He has 176 points and, with one race to go till the end, the numbers show that this was Danilo Petrucci's best season ever. If we then add his victory at Mugello and 3 podiums (consecutive ones), one would want to say that, for the rider from Terni, 2019 was a year to remember. But, that's actually not how it went down with the past few Grand Prixs, and Danilo ended up on the stand.
With great power comes great responsibility, or so the superheroes say, and the same goes for the riders when they enter an official team. Being fast is no longer enough. You simply have to aim for the podium at every opportunity, and a victory is nothing more than what is required to get on a bike and be on a team.
Petrucci already had several problems when he started his adventure with Ducati but, from Le Mans onward, he had convinced everyone he deserved his place alongside Dovizioso. A third place in France, then his magnificent success at Mugello, when he masterfully overtook Andrea and Marquez, then again a podium in Barcelona. At that moment, everyone was clamoring for his renewal with Ducati, which actually did arrive. Before the summer break, Danilo had finished 4th at the Sachsenring, a track that wasn't exactly a friend of the Desmosedici, but then something went wrong.
This time, the numbers were against the Ducatista: from Brno to Malaysia, he took home 55 points this year. Instead, in 2018, he had 60, and with one race less because Silverstone was canceled. This means that the 3rd place in the championship, which a few months ago seemed to be within his reach, has already become a pipe dream. With a 25 point advantage right before Valencia, Vinales' sole rival is Rins, to be able to place behind Marquez and Dovizioso. It won't be easy for Danilo to even aim for a 4th place, considering the 18 points that separate him from Rins and, if anything, he must defend himself in order to keep a 5th. Not a foregone conclusion, considering that Quartararo is behind him at 4 lengths and Rossi at 10.
If we really tried to see the glass half full, we could argue that Petrucci was the best "second rider" in the MotoGP. True, too bad that Lorenzo has practically withdrawn from the competition and that Valentino has made too many mistakes. As for Suzuki, Mir is a novice, and KTM and Aprilia can't play with the big guys for the moment.
The disappointment remains, but what happened to Danilo in the second part of the season? On the Ducati, in the last few racaes, he didn't seem like the same rider who had thrilled everyone at Mugello in the beginning of the year.
The rider from Terni never played the blame game: "I have to reset", "I'm the one who has to put the icing on the cake to make a good impression", were some of his statements. You can't argue with good intentions, but it has not been enough so far.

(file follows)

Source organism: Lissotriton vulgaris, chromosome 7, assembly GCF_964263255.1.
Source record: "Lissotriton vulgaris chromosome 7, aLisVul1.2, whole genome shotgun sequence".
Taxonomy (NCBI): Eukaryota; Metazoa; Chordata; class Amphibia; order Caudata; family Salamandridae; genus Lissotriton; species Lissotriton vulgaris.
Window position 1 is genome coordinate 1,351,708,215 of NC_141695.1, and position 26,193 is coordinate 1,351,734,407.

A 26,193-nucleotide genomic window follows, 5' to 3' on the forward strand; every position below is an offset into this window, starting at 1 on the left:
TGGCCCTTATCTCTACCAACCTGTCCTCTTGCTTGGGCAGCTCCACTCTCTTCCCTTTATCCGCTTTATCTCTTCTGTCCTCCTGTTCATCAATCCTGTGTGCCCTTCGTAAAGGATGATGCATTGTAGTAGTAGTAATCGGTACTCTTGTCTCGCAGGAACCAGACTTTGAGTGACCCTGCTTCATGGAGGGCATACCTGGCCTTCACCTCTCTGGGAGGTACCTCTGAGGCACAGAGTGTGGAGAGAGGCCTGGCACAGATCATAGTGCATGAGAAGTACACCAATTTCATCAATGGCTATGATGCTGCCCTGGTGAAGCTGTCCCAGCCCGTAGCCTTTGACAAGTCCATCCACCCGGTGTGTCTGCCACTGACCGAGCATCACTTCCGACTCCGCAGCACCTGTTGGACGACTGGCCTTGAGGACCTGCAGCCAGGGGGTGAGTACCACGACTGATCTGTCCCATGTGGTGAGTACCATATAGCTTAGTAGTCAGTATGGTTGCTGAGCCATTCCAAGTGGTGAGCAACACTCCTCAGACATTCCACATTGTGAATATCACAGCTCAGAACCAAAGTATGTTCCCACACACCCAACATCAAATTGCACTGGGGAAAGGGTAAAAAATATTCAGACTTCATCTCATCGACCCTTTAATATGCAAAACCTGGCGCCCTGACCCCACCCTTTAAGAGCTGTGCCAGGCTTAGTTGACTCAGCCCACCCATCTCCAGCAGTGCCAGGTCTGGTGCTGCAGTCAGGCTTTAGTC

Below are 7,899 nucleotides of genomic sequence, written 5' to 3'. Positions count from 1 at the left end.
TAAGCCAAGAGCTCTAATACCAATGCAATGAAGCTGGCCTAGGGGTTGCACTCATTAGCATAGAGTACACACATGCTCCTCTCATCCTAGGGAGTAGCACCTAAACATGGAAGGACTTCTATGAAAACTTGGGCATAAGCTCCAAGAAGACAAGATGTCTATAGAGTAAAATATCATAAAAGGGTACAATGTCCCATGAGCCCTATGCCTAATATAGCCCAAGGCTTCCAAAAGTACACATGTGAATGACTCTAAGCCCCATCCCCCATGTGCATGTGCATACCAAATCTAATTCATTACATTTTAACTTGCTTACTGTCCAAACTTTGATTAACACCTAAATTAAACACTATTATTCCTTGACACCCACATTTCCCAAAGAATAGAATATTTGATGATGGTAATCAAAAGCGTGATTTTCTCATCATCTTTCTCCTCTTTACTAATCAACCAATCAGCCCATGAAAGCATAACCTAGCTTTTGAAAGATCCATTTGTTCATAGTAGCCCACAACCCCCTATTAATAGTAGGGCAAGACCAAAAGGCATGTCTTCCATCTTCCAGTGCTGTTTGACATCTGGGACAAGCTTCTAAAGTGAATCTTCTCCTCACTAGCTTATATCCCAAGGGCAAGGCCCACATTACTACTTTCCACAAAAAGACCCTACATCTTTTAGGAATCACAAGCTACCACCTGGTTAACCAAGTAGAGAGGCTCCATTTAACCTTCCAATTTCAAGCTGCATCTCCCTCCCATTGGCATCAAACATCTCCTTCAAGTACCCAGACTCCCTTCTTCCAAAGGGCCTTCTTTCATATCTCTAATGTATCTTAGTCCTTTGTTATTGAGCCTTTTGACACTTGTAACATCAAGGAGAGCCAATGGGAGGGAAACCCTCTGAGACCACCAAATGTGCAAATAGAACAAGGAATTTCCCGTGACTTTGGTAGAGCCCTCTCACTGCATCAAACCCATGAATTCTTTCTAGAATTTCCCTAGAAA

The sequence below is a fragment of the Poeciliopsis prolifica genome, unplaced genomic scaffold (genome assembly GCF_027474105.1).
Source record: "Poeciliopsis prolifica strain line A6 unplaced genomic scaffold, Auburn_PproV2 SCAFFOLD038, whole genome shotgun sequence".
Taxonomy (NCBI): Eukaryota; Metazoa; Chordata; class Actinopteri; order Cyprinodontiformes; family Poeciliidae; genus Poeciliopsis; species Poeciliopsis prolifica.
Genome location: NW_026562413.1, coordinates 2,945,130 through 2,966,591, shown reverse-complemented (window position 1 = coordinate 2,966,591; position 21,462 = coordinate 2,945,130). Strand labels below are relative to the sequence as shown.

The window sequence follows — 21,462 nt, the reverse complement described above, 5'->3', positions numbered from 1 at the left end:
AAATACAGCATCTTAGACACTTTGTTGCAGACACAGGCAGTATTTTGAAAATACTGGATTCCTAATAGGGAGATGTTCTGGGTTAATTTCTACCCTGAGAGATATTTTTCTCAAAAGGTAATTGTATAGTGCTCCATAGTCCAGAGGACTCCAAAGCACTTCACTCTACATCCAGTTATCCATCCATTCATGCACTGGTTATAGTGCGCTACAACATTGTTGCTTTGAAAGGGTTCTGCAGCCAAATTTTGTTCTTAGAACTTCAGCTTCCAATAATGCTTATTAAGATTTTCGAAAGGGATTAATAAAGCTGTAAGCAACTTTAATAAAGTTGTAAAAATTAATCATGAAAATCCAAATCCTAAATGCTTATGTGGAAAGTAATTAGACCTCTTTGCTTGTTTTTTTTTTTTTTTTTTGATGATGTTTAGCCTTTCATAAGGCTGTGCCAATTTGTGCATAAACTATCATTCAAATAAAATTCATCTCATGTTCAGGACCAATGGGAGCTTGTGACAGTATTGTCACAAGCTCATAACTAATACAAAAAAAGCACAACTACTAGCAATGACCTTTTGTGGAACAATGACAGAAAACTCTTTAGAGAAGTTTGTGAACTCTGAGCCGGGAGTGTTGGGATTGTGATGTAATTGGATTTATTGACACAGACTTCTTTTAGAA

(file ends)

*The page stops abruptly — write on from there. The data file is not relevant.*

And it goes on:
One of Danilo's main problems was in qualifying and the rankings of fastest rider in the flying lap (where the same points for race positions are given): Petrucci is 9th, with only Rins (among the so-called top riders) doing worse than him. He started in the front row only twice: in France and in Italy, which were great races. In the MotoGP, starting from the back has become a big problem, and Danilo has often not been the one to have great comebacks.
Another problem is that he wears out the tires too much because of his weight and because for his aggressive riding style. You can't do much about the first problem, also because Petrucci has gone on lots of strict diets so, given his large build, he can't do much more than that. But Danilo was heavy at Mugello too, yet this didn't stop him from winning. So they have to work on the second problem: his riding style, even if he should know the Ducati like the back of his hand now, the only "real" MotoGP he has ever ridden (leaving out the CRT and others).
You don't become part of an official team by accident, so it seems like Danilo, rather than improving, must parse through all this nonesense that has contributed to this mess up. Pressure and lack of results go hand in hand when you have all eyes on you, and it's easy to get caught up in a vicious circle.
To find a way out, he had been to Borgo Panigale before Thailand, and something seemed to have changed, but not enough. So there was talk about an exchange with Miller for his return to Pramac and a renewal described as almost impossible after 2020. In fact, there are many competing for his bike, both in-house and out. Starting from Jack, then Bagnaia, and finally Vinales, just to mention a few.
The solution in racing is only one: to respond with results. But there's not much time with a riders market that always opens early. The Valencia race, 4 or 5 Grand Prix races in 2020, and then there's the risk of already arriving late. Speed is everything, in both directions, when looking for a good bike to get on.
It'll be a long winter for Petrucci, and his only objective: to find that glimmer of light that he lost.